by Laura Hamby
Beth's breath caught in her chest when Caleb, by way of answer, kissed her. She melted against him and nearly turned into a puddle when he put his arms around her. His hands splayed over her back, burning his fingerprints into her skin. The kiss had to end, but she didn't want it to, oh, how she didn't want that.
"I'll get the sleeping bags," she whispered. Her voice wobbled and she hoped her legs wouldn't do the same when she had to walk.
"I don't think we're going to need them tonight," Caleb replied.
So much for remaining in a non-puddle-ified state.
Any morning-after awkwardness that might've plagued Beth left her alone this fine, crisp morning. She attributed that to Caleb's tender manner and the way they greeted the dawn. If she wore a funny little smile and hummed a tune under her breath all day, who did that hurt? From the goodbye kiss they shared before they left the cabin, Beth was certain Caleb wore a funny little smile all day too.
The days passed, and before they knew it, Thanksgiving was a day away. The entire living history complex closed at four in the afternoon, rather than at five, to allow all the exhibit's participants to have a pre-Thanksgiving meeting in an atmosphere unconstrained by the colonial time period. They came away with a holiday meal planned and the work divided up between all those with the facilities to cook.
"Have you ever roasted a turkey on a spit?" They held hands on their stroll to the cabin, and Caleb swung them back and forth.
"Are you kidding? My mother has double ovens. A ginormous turkey goes in one, an equally ginormous ham in the other. Nothing as messy as a spit over an open fire. It's not sanitary."
"Amazing you grew up to be so normal," Caleb teased.
"Which makes me the family odd duck. I'm dreading the end of the month. I don't want to leave here and go back to the life I had before."
"What do you want, then?"
"This." She swept her free arm to indicate the living history museum. "I've finally found something I'm good at."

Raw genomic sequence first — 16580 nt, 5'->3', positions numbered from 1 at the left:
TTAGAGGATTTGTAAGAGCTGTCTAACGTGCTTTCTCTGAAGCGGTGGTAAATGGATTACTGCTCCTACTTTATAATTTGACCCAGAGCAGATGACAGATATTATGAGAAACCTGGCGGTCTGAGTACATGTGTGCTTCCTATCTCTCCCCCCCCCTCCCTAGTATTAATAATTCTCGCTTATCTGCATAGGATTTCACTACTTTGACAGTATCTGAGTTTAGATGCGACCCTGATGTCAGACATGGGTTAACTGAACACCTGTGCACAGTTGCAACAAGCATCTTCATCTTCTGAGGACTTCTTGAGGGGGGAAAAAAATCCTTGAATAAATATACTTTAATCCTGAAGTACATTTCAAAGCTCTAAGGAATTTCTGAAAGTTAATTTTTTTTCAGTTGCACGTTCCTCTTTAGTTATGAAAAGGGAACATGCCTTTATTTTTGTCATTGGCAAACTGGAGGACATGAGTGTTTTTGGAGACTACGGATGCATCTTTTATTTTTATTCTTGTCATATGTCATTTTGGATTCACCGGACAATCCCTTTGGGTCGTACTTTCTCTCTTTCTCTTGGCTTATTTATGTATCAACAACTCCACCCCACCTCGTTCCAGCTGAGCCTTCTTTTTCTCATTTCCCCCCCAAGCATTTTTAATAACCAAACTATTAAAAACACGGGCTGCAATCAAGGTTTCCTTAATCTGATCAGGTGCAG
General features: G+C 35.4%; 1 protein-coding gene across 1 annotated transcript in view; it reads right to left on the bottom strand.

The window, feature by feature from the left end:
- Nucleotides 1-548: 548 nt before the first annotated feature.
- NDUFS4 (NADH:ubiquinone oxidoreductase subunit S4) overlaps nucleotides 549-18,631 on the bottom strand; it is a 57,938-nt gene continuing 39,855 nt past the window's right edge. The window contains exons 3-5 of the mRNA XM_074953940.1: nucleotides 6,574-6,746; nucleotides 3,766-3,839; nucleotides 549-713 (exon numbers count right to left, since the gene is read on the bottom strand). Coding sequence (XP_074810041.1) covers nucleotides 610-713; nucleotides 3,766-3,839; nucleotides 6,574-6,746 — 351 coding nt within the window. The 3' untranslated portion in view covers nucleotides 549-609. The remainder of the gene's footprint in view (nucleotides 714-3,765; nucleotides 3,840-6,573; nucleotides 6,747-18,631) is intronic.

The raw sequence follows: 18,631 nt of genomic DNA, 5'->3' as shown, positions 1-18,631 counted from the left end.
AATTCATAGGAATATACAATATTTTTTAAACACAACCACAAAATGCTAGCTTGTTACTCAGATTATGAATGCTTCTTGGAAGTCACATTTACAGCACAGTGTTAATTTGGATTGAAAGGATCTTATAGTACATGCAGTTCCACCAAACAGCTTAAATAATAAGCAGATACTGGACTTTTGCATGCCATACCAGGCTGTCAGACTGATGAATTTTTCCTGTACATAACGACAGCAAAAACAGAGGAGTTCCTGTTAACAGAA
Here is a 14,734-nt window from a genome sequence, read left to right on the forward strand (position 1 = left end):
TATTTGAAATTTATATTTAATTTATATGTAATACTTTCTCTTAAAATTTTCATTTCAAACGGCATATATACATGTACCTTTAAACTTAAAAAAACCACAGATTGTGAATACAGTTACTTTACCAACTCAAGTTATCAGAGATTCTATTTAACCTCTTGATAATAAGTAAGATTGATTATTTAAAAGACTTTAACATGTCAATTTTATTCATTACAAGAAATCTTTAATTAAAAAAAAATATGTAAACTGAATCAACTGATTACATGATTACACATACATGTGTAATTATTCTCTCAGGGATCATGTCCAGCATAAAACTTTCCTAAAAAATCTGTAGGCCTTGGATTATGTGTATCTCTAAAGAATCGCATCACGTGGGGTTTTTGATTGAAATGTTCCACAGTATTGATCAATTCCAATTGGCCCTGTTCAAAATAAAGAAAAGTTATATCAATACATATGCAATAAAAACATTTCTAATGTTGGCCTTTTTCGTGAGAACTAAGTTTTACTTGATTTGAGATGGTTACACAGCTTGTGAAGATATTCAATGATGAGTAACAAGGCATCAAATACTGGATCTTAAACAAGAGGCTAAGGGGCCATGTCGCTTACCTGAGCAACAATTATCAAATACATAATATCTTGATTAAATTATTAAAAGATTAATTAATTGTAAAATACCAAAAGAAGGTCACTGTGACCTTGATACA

"And it has the added bonus of making your family crazy. Speaking of your family, don't look now."
Beth sighed. "Looks like she's wearing her Determined Face. I bet she's hired someone to kidnap and take me some place to deprogram me."
"Hello, honey. Nancy has your things all packed. You just missed Dad. He's taking your suitcase to the car."
"We've had this discussion, Mother. I can't leave until the end of the month. Signed a contract, remember?" She glared at Nancy, who looked all too smug standing there behind their mother.
"Nonsense. It's Thanksgiving tomorrow. A family holiday. You don't honestly expect us to just carry on without you, do you? We've never had a single Thanksgiving without the entire family present, Elizabeth, and I'm not about to let it happen this year just because you took a stupid, ill-considered job."
"Greetings, neighbors. George came in from milking the cow and mentioned you were standing outside your house. All is well?" 'Mr. Oterel' held up a covered hurricane lamp.
"Out of town guests," Caleb replied. "Trying to kidnap my wife."
"Please. Elizabeth is not your wife. You're only acting. This is the most ridiculous---"
"They stole my belongings," Beth said.
"Oh, for heaven's sake."
Caleb invaded the older woman's space. "Return Beth's satchel now and go home."
"Young man, I don't know who you think you are, but I will not be spoken to in that manner."
"I'm your future son-in-law," Caleb replied. "And I'm afraid I have to insist you treat Beth with the same courtesy and respect you demand."
"Just how do you think you'll enforce that?" her mother blustered.
"Beth, wanna move to California with me?" Caleb asked over his shoulder.
"Sounds great," Beth agreed. "I've always wanted to see the Pacific Ocean."
"Any more questions?" Caleb took a step back. "Just have Beth's father bring her things and leave them by the door. Happy Thanksgiving." He took Beth's hand and all but dragged her into the cabin.
"My prince in shining armour." She giggled. "That look on Mother's face was priceless. Wish I'd had a camera."
"Don't worry, honey. I'm sure she'll be wearing that expression a lot when I'm around."
Beth just giggled and giggled.